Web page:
Can We Have An Intelligent Debate On Migration?

Can We Have An Intelligent Debate On Migration?

MOVED ALONG: African migrants from Sudan and Eritrea are forcibly removed by Italian police from their camp

“We are here because you were there” is the apt response given to the xenophobic reaction to immigration in Britain. The truth is that most people migrating to Britain have an affinity with the Motherland that had presided over the ‘Empire on which the sun never sets’ spanning from the East to the West.

In the months and weeks leading up to this migration crisis, Britain has been awash with political talk about the need to control immigration and several pejorative references have been made about migrants: they are benefit cheats, they are taking our jobs, they are changing the diversity and character of villages and towns and anything that can, has been hurled against them.

All the political parties are at it, even the Liberal Democrats and, surprisingly, Labour whose former leader – the son of an immigrant – had carved into his 10-foot stone commandments that he would control immigration and even had the coffee mug made to prove it.

All this talk has come about because of the fear that they needed to get the votes of UKIP sympathisers. Last year, the home secretary had caused vans to be sent around warning about what would happen to illegal immigrants and soon after the elections there was talk of penalising landlords for letting property to illegal immigrants.

University students have also been threatened that they would not be allowed to work in Britain and would be sent back to their countries of origin after graduation even before they can attend their convocations.

And yet when politicians make these statements and suggest that there needs to be an intelligent discussion on immigration, all we get is the same media-influenced reactions, bunching genuine with failed asylum seekers, mixing refugees with economic migrants and suggesting that those who have been migrants here for several years are also somehow in the mix and the cause of all the problems in Britain.

All it took for the position of politicians to unravel was the sight of defiant refugees refusing to be accepted in the reception and detention centres in Hungary, having a standoff with the police after invading the train stations and then deciding to walk across to Austria to their preferred choice of Germany.

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Ever Young at 80 – Mr James Aflah Barnor

Ever Young at 80 – Mr James Aflah Barnor

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By Ade Sawyerr, London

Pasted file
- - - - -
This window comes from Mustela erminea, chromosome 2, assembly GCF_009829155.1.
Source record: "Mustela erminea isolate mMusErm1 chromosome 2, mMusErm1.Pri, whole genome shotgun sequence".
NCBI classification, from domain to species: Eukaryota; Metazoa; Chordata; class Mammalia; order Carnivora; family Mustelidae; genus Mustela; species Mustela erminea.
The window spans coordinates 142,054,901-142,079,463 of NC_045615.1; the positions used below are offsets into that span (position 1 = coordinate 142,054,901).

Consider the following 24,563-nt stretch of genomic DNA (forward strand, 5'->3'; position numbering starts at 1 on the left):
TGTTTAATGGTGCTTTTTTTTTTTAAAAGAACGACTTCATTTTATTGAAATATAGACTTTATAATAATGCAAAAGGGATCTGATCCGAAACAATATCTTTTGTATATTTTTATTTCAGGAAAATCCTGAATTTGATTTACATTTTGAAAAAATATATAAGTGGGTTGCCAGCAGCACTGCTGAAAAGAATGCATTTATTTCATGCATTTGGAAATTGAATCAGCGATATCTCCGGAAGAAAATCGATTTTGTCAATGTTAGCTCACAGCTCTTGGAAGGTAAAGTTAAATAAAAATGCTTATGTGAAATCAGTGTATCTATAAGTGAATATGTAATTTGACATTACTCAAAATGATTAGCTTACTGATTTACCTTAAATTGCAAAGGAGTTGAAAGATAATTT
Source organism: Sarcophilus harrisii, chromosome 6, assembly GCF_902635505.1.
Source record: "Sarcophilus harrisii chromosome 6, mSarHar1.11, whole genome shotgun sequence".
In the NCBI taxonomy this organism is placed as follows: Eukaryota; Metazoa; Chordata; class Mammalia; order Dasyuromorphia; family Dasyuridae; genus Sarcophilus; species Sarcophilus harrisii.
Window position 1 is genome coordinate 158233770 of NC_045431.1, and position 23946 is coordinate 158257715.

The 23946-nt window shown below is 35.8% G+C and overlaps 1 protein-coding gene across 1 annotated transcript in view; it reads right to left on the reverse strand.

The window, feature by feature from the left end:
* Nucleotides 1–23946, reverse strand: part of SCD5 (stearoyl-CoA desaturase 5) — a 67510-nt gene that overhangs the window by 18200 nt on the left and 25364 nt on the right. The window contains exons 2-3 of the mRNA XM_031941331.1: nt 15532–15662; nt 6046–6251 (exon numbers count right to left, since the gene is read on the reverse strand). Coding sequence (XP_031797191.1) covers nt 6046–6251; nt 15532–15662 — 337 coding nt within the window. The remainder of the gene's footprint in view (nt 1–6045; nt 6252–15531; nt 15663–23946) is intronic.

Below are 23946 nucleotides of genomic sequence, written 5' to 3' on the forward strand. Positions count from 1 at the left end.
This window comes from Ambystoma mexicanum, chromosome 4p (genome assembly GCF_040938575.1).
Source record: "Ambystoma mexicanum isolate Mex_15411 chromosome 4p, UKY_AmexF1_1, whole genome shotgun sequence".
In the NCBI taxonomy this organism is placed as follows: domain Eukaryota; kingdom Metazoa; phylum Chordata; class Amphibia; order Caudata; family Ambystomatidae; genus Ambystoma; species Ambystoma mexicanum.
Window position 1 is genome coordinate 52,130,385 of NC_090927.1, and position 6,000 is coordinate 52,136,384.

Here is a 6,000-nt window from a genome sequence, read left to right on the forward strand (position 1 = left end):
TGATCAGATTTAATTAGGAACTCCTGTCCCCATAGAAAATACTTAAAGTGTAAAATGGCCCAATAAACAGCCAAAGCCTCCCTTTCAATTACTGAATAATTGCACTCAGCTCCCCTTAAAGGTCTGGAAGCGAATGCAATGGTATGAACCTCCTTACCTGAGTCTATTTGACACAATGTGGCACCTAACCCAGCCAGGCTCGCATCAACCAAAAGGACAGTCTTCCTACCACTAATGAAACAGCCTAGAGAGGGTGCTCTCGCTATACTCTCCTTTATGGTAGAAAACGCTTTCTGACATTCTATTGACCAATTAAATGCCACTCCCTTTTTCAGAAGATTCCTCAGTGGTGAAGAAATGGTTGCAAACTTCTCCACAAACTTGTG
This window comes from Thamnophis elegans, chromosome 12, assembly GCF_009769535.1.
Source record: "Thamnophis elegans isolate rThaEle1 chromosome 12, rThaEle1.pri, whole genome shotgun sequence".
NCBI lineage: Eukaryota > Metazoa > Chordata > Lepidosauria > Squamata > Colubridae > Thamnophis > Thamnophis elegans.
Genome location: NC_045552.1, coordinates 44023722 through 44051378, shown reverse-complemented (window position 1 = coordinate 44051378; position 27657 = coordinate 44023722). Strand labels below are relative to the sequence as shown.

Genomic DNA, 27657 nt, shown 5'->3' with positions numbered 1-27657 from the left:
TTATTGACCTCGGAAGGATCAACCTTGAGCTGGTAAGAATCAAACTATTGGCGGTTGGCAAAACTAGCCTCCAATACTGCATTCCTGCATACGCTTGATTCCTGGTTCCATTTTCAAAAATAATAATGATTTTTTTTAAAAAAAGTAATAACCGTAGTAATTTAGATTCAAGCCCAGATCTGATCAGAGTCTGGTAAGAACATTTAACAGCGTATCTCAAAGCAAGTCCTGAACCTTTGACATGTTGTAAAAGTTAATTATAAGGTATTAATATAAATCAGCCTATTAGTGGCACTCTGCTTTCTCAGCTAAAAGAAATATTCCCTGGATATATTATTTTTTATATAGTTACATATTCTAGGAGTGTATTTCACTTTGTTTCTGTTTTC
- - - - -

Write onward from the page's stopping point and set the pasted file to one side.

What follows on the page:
As a young boy growing up in James Town (British Accra), there was a particular route that I took to church every Sunday with my older brother and sisters.   From Bruce Road we would take a left turn at Commodore Street into St. Edmund’s Street, past Mantse Agbona and into the High street and then past the famous James Fort, the Ussher Fort and then the Old Kingsway Store till we arrived at the Cathedral of the Most Holy Trinity.

There were three photographic studios along the route; “Ever Young” studio on St. Emund’s Street and the Deo Gratis studio just off the High street; and just before you get to the Ussher Fort there was Mr, Darku’s studio on the left (you have to look for it before you notice that small studio!).  I refer to these photographic studios because when you are in your Sunday best that is when you are likely to have your photographs taken.

I had completely forgotten about the “Ever young” studio till I came into this country because as I graduated from satin tunic shirts and shorts, through short suits, and then to full suits, I sort of remembered the many more photographs that my parents had demanded that we take during the important ‘events’ when we really dressed for church were mostly at Deo Gratis Studios.  I have however recently understood why this was so and why I was more in tune with Deo Gratia than with “Ever Young”.   I must say however that over the past 10 years this has changed considerably and the reason for that change is that I have had the privilege of meeting the proprietor of “Ever Young” and doubly honoured to consider him as a friend.

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